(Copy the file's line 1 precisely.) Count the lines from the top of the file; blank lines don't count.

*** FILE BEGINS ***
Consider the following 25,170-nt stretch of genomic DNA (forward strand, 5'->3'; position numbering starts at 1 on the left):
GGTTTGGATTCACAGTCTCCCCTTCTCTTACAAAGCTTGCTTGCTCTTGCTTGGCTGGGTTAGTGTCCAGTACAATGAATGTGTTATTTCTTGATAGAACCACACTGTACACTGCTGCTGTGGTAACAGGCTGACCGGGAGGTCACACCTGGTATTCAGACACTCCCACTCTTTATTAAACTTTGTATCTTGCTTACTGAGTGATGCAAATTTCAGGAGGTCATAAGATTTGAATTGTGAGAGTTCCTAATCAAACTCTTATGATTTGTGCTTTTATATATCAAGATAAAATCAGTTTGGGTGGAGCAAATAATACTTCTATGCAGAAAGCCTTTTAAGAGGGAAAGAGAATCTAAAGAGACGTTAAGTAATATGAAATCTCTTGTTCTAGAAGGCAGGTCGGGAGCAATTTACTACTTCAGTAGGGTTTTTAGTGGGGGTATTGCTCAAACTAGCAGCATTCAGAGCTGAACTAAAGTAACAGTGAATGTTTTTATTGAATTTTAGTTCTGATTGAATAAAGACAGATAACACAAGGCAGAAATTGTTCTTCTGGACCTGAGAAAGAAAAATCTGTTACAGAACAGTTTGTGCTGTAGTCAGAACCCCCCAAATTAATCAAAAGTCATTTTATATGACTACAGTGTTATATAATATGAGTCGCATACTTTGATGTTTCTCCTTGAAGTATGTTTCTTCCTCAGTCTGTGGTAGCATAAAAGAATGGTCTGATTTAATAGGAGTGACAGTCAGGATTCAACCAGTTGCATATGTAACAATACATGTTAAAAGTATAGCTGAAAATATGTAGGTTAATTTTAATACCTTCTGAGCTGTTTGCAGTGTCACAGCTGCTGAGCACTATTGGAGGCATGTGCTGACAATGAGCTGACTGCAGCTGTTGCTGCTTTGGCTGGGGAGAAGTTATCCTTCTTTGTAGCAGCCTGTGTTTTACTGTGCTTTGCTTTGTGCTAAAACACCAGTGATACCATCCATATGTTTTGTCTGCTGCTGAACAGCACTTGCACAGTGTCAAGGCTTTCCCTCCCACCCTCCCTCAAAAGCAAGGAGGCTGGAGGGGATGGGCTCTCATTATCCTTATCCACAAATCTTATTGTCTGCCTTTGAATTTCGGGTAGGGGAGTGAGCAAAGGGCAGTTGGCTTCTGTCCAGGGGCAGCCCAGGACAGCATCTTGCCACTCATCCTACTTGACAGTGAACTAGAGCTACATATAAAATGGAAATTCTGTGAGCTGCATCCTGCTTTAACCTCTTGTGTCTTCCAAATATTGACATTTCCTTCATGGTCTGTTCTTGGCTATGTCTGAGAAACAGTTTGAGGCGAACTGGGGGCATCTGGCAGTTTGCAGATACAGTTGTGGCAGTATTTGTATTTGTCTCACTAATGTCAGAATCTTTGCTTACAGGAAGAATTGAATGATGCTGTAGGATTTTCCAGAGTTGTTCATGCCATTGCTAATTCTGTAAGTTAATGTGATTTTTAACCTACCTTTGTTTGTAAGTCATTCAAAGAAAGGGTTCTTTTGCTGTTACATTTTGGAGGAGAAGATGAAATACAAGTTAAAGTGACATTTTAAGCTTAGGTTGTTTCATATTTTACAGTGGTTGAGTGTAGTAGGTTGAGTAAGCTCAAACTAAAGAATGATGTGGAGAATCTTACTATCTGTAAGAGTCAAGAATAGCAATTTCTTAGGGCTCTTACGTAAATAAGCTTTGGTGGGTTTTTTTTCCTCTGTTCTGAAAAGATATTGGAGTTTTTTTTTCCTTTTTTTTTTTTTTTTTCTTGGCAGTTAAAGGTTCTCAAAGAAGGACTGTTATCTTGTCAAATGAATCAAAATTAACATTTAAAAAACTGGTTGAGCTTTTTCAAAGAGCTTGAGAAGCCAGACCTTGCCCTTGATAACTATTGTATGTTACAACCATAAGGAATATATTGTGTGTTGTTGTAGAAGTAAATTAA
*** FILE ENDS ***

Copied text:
Consider the following 25,170-nt stretch of genomic DNA (forward strand, 5'->3'; position numbering starts at 1 on the left):